JUNEAU - Gov. Frank Murkowski ended months of speculation Friday with the announcement that he will seek a second term.
"There's an unfinished job to do," the 73-year-old Republican said when breaking the news to a crowd of party faithful who gathered at Soapy Smith's Restaurant in Fairbanks early Friday morning.
"We've got the momentum, and I want to see it through," Murkowski said.
Murkowski had put off announcing his re-election plans while negotiating a contract with the state's largest oil producers on the financial terms to recover the North Slope's natural gas reserves.
The deal, which has to be ratified by the Legislature, is hoped to lead to a natural gas pipeline to Canada or Chicago.
With Friday's announcement, it became clear that Murkowski plans to center his campaign on the contract proposal and the prospect of constructing a gas pipeline, what would be the largest construction project in the nation.
"Building the gas line is certainly the number one priority of my administration," Murkowski said. "The gas pipeline, in my opinion, will really be another Prudhoe Bay."
He said he returned as Alaska's governor after a 22-year stint in the U.S. Senate to spur the state's economic development and "to get this thing moving again.
"We've lived up to that commitment, but it's not done yet," he said.
Murkowski joins John Binkley of Fairbanks and Sarah Palin of Wasilla as the only announced Republican contenders for governor. Binkley has raised the most money of all candidates and Palin enjoys popular support, but Murkowski will bring a sizable advantage - the power of incumbency.
Anchorage Reps. Ethan Berkowitz and Eric Croft are running on the Democratic ticket.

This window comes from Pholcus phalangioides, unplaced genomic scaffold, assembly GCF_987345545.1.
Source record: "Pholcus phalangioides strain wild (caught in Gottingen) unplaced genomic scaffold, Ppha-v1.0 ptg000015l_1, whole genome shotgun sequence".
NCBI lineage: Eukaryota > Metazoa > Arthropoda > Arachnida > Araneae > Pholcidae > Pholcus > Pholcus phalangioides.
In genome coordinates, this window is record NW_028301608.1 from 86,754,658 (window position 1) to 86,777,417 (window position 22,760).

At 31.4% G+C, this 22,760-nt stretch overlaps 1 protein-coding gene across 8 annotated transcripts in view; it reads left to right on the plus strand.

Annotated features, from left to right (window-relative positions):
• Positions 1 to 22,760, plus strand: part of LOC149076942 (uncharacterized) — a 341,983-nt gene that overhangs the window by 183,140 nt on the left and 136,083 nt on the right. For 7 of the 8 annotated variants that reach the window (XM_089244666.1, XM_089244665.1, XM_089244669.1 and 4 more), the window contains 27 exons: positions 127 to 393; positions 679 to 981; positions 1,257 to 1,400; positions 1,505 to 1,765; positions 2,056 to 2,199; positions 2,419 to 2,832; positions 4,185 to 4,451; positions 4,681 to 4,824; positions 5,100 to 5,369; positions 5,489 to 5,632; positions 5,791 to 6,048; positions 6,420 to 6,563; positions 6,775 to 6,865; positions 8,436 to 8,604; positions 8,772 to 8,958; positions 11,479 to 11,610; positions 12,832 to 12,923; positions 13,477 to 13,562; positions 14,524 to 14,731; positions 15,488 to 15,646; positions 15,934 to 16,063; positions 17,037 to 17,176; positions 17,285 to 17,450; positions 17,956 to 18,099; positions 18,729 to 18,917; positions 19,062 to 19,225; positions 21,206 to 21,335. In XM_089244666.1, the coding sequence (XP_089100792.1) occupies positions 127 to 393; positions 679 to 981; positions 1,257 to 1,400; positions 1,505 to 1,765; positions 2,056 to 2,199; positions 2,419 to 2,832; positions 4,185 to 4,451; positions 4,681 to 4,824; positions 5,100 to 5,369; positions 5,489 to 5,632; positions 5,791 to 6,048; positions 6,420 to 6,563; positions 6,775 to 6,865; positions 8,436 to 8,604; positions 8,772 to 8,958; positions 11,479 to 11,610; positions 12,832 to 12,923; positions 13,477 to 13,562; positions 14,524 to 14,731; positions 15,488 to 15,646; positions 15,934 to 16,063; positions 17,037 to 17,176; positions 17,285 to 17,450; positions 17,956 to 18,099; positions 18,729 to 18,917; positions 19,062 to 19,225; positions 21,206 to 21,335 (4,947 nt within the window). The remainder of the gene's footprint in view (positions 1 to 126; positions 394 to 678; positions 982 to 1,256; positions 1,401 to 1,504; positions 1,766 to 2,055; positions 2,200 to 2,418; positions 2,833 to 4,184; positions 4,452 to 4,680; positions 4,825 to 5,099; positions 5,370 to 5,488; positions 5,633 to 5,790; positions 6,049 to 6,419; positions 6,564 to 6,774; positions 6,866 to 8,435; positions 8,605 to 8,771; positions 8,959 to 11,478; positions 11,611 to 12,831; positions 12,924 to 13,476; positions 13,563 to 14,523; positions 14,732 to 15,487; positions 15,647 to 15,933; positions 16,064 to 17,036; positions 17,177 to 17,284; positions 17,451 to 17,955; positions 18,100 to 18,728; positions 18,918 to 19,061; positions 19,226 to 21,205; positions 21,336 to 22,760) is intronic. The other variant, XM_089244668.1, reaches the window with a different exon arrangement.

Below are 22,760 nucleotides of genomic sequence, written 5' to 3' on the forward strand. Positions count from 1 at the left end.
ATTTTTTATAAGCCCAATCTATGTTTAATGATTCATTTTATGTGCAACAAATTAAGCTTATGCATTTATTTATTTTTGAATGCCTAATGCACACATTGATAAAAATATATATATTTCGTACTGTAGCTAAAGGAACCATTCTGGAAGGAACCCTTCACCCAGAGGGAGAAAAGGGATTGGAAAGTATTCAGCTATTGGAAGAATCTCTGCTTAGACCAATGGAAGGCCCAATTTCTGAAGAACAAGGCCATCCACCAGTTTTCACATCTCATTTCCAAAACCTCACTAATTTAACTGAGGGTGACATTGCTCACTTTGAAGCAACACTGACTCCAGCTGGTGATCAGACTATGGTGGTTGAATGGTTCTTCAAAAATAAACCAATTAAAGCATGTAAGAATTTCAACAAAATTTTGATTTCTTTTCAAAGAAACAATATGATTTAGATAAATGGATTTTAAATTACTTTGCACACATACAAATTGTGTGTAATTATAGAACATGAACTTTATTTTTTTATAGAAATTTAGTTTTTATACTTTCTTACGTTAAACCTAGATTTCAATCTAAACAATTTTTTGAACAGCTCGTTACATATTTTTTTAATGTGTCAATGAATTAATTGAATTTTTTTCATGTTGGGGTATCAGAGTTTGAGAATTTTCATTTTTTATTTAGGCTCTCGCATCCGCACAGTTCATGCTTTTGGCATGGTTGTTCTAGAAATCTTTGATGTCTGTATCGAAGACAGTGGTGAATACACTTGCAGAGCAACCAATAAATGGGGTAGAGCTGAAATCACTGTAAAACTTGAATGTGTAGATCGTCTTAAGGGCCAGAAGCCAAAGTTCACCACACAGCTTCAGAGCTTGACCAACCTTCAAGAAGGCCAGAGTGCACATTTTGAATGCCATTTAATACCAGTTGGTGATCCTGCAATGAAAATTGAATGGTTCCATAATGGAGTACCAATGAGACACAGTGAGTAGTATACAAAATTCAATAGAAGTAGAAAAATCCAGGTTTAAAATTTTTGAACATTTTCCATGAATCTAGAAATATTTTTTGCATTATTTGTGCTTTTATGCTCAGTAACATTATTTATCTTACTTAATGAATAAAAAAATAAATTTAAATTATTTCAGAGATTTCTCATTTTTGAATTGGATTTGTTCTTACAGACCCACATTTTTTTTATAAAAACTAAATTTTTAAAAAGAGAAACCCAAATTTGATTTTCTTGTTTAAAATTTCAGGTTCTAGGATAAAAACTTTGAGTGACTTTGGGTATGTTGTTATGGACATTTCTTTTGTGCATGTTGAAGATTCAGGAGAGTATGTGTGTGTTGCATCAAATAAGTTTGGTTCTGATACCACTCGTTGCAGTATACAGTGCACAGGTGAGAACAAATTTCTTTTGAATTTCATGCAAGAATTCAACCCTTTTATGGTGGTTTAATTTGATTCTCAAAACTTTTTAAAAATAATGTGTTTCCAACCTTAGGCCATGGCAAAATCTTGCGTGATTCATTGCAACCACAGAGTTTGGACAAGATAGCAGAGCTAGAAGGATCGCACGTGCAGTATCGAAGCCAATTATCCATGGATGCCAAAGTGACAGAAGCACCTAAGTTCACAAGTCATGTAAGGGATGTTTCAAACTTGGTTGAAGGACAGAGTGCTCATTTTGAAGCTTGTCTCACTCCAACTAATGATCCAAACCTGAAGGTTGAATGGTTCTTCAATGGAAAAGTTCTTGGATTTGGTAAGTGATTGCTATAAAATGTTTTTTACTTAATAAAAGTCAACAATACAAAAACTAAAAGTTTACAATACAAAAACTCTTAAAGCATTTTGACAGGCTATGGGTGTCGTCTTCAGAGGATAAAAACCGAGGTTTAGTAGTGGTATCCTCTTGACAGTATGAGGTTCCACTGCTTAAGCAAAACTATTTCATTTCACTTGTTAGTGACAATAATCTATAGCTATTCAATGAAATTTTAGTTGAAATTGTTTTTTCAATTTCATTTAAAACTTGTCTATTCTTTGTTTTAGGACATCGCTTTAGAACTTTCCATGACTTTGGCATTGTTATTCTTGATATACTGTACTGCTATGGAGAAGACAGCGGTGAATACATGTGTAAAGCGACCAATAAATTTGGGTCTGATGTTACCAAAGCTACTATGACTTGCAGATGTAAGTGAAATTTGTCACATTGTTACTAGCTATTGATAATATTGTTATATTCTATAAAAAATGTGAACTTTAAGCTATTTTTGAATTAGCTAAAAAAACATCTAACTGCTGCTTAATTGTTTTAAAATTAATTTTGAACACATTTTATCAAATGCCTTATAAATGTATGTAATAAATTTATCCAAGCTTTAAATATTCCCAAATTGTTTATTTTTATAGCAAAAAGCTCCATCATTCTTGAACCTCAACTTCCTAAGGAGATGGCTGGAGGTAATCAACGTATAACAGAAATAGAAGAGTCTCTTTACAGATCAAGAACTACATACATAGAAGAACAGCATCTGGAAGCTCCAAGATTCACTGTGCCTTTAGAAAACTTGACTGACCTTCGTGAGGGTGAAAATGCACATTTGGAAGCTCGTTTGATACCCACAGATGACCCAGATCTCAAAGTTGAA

Former legislator and Anchorage businessman Andrew Halcro is running as an independent candidate.
The Republican primary is Aug. 22. The general election is Nov. 7.
Few people knew Murkowski's re-election plans before Friday; even his staff and family said they were in the dark. The governor did not release to the press that he would be announcing his decision until late Thursday afternoon.
The deadline for candidates to declare their intentions is June 1.
Murkowski has been widely criticized for program cuts early in his administration and for appointing his daughter, Lisa, to take his former seat in the U.S. Senate. He is seen as an unpopular governor who could be vulnerable in a Republican primary against strong contenders.
But not Friday morning in Fairbanks.
"He takes a lot of flack, but it bounces off and he keeps on steady on his programs," said Dave Eichler, a Fairbanks resident who attended the breakfast announcement.
Former Republican state Rep. Jeannette James of North Pole also was there for Murkowski's re-election announcement. She said the state needs a gas pipeline, and Murkowski plays a key part in building it.
"Without him, I don't think we'll get it," James said.